- Witness the battles, political strife, and nationalism that gave rise to nations such as Poland-Lithuania and empires in Russia, Prussia, and Germany.
Studying this history helps explain Eastern Europe’s wide mix of languages, religions, and cultures. In this course, you will see how these cultures clashed internally—and how a vast array of external enemies and empires have tried repeatedly to carve out territories or spheres of influence within the region. Professor Liulevicius brings to life the local people’s struggles—through cooperation among coalitions as well as through armed conflicts—for survival and self-rule.
Gain a New Perspective on Europe’s East vs. West Divide
Eastern Europe has long been a marginalized region—considered the home of “barbarians” by the Greeks, far-flung backwater provinces to the Romans, fair prey for the Mongols—a vast land for civilized empires to “enlighten.” But in the 20th and 21st centuries, the divide between East and West grew more pronounced as the world globalized and the United States and Soviet superpowers jockeyed for spheres of influence—epitomized by the imposition of the Iron Curtain across Europe and the rise of the Berlin Wall.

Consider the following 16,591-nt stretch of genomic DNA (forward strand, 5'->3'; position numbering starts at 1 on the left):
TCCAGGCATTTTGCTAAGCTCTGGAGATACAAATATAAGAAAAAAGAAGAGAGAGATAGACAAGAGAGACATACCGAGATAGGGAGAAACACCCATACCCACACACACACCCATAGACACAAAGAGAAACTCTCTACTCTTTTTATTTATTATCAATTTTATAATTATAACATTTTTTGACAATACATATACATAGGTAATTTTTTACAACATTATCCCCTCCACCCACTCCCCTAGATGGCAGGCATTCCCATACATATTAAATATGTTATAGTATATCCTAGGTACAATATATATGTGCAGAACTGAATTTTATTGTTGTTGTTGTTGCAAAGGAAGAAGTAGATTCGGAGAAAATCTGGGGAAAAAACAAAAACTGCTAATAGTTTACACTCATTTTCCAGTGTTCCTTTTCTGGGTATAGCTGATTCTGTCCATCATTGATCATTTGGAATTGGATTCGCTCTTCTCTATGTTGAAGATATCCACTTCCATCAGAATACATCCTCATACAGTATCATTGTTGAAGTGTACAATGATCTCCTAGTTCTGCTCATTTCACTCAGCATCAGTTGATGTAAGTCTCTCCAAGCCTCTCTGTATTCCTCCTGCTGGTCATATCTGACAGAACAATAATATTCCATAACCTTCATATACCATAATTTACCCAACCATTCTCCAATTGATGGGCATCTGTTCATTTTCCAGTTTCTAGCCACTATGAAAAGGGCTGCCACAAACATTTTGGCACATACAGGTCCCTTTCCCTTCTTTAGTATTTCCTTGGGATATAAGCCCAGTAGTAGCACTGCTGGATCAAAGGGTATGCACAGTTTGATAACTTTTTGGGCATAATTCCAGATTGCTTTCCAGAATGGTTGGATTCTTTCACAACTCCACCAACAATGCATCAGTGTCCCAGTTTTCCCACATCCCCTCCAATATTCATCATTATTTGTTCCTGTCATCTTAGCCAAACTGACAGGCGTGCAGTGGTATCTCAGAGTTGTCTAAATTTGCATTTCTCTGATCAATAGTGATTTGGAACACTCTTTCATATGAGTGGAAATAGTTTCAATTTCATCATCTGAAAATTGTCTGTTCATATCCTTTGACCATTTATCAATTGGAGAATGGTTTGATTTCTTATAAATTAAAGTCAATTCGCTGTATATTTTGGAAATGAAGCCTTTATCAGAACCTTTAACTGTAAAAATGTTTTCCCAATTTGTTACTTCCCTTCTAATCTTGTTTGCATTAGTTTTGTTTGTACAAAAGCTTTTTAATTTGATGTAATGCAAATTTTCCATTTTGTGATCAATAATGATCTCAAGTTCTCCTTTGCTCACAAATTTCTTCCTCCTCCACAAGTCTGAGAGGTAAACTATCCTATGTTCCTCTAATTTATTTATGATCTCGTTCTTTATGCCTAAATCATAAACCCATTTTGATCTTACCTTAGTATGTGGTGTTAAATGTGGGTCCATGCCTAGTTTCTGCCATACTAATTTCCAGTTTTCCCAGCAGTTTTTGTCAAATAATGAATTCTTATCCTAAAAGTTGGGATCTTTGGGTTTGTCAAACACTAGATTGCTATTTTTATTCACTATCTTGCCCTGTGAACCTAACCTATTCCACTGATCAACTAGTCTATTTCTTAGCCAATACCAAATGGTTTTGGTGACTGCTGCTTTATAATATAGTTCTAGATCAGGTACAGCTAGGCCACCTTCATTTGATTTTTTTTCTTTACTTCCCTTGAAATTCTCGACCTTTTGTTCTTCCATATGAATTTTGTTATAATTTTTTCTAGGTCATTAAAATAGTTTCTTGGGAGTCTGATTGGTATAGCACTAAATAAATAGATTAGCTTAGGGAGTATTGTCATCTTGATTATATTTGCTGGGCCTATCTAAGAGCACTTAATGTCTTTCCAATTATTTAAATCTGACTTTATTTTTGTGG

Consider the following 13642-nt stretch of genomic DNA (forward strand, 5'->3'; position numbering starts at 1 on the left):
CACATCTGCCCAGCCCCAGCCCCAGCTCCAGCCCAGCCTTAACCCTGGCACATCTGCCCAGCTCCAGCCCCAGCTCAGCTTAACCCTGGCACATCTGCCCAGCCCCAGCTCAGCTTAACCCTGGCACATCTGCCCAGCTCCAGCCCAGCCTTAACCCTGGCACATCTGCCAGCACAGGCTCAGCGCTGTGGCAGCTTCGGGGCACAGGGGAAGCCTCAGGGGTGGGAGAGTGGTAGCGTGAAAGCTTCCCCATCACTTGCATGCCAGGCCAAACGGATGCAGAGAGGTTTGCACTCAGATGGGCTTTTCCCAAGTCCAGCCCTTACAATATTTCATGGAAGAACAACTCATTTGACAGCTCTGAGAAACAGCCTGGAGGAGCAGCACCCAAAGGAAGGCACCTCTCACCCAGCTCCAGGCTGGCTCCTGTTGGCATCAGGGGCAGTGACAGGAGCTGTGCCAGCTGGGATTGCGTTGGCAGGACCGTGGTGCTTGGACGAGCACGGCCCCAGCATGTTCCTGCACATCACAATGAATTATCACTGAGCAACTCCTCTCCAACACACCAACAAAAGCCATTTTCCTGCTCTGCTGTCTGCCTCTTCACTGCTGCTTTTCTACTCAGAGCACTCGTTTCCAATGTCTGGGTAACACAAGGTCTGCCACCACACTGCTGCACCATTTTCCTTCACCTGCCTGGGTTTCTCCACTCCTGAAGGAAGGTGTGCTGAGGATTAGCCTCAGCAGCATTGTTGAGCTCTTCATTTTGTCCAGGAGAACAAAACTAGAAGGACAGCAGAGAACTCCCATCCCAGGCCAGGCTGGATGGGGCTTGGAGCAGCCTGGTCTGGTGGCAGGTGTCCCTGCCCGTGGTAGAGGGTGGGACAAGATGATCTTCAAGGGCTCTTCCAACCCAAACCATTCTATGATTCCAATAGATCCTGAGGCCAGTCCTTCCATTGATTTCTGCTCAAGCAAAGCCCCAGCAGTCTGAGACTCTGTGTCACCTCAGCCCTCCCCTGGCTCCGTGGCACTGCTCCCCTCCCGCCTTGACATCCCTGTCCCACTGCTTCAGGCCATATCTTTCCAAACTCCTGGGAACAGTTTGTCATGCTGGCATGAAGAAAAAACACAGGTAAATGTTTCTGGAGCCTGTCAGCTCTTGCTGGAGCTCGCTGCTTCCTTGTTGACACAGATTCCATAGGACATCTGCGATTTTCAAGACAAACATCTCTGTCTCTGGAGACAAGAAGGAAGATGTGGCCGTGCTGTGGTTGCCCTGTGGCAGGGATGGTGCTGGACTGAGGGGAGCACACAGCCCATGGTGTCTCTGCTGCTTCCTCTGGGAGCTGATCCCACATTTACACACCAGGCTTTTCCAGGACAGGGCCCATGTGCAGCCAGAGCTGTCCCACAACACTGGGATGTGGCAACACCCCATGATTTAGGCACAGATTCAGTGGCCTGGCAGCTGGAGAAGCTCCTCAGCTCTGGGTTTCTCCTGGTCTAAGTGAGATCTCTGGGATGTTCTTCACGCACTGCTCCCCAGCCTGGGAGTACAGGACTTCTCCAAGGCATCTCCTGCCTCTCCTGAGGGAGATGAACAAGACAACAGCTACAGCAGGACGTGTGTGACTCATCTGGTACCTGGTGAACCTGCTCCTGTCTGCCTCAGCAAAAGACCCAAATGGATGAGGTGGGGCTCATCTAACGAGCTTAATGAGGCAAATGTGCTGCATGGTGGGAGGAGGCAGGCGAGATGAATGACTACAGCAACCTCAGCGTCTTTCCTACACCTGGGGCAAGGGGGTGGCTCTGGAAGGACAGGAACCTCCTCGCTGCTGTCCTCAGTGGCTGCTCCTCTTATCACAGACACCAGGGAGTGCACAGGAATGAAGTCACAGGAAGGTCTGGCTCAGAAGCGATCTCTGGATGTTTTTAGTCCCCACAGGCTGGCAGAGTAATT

Professor Liulevicius offers you a different perspective on the last hundred years of history, beginning with the end of World War I. Whereas Western Europe viewed the Great War as a total catastrophe marked by years of stalemate and a shaky peace, Eastern Europeans viewed the war as a fiery baptism of national independence. Likewise, when the guns fell silent and stability returned to the West after World War II, a series of bloody conflicts continued in the East. And of course, the Iron Curtain that partitioned East and West for half a century has left deep marks on the Eastern Europe of today.